Since the flute does not have ready followers-- as it does not easily usher in financial reward for the professional musicians in Bangladesh --so Hassan Ali's students maybe counted on the fingers. His "shagirds" usually play -- not as a profession but what is locally called "passion". Hassan Ali, however, earns his bread and butter with his flute, and looks prince-like in his attire by day and evening-- taking heart in playing for his listeners -- along with rearing a contented family, where music plays a vital part. Charming away his audience, he brought in the message of peace and harmony, even in the poignant tunes.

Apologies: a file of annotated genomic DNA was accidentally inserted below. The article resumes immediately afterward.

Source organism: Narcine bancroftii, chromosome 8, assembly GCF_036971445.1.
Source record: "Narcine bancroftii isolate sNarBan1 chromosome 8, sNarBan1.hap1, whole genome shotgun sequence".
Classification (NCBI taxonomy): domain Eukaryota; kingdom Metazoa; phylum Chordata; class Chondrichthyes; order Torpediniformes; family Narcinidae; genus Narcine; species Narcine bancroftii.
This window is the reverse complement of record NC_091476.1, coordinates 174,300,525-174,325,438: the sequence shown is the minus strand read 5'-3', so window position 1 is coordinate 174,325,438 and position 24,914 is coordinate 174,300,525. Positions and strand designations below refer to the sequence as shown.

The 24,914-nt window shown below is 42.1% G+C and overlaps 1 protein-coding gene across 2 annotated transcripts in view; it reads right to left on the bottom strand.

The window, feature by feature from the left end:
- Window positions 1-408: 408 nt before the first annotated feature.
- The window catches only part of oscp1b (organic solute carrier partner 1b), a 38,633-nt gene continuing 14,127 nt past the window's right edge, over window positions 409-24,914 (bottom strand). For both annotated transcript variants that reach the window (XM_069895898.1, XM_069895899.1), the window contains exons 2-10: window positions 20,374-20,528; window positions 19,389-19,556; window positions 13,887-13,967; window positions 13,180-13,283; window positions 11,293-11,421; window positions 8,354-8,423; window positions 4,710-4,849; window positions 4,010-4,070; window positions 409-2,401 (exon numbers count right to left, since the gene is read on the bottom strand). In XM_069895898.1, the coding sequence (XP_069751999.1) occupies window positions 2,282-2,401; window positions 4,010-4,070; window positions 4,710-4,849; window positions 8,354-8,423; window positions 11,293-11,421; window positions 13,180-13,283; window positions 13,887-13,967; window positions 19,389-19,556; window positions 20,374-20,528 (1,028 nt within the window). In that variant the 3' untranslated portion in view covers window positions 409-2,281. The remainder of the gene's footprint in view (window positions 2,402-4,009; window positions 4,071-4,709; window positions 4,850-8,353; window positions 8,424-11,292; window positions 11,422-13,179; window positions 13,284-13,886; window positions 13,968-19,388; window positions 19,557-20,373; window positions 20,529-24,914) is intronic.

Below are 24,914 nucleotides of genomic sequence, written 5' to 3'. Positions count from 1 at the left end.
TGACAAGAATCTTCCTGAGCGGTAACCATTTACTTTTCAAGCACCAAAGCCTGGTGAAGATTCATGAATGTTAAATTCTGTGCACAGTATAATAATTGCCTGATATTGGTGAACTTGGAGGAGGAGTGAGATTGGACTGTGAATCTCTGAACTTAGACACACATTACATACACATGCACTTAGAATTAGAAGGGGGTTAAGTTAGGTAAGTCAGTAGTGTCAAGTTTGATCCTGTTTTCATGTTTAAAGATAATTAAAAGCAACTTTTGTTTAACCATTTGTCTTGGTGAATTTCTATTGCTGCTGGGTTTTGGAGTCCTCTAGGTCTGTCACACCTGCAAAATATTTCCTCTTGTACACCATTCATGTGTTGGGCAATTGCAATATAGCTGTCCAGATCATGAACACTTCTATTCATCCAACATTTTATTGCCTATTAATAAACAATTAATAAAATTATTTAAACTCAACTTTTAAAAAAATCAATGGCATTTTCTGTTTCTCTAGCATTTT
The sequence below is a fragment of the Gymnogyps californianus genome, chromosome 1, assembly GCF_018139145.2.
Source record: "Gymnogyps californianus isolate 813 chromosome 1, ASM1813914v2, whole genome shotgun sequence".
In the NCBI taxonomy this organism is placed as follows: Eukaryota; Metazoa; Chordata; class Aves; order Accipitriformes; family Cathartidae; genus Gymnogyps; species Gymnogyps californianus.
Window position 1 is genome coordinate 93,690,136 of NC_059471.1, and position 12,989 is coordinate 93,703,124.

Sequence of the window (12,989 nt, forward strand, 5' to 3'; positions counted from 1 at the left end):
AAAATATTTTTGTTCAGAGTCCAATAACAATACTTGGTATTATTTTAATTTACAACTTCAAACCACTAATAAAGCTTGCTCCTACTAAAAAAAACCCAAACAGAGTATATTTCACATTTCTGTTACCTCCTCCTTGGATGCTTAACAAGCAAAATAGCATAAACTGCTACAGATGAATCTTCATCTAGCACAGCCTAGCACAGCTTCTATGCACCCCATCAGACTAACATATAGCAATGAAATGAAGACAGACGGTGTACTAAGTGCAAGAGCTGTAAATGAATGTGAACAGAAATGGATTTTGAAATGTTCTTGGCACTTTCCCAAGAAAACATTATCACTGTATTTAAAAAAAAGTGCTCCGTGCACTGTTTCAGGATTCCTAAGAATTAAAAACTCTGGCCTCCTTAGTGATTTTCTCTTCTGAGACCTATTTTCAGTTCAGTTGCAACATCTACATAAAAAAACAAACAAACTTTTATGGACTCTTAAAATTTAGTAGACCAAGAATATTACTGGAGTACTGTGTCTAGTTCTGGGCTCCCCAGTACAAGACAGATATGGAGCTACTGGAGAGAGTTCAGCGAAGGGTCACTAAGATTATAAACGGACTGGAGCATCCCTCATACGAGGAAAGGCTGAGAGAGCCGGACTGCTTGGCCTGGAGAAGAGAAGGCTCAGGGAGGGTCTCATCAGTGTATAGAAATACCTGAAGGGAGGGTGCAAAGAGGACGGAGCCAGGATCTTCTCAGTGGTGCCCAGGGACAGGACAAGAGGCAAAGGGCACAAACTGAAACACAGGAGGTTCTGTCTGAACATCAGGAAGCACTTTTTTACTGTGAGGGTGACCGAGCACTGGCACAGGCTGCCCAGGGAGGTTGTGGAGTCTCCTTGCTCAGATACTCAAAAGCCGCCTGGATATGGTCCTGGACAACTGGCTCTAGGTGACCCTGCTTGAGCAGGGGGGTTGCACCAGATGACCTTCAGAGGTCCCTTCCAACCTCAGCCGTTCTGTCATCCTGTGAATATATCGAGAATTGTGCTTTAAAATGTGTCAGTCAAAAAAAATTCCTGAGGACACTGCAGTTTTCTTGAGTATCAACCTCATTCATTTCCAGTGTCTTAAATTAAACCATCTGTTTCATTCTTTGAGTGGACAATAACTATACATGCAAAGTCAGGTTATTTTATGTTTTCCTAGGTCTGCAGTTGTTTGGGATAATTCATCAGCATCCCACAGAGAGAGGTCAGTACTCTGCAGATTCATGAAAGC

He looked composed, determined and poised--ready to take on his listeners, and drive any discontentment from their minds and hearts. Hassan Ali did not pander to any element of cheap or ready sensationalism. He lithely crept up to listeners' attention by changing gradually from the classical to the popular, in order to bring in variation -- and lighten the atmosphere of the oncoming night -- with its humid pressures outside the hall. He knew he could feel the pulse of the people, and gradually mastermind the feeing of ease and well being among the audience--seated both on the spread-out white sheet on the floor, and a few spacious and comfortable gallery- room included at the back in the concert - hall. Hassan Ali's notes transported one from the metropolitan, mechanical existence-- to one of repose and hopeful dreams. It was as if one were lifted and carried away and out, breathing paradise air -- in one of the pages of the Arabian Night's tale, or the Rubayyat of Omar Khayyam's. Such was the magic of the flute's notes that evening.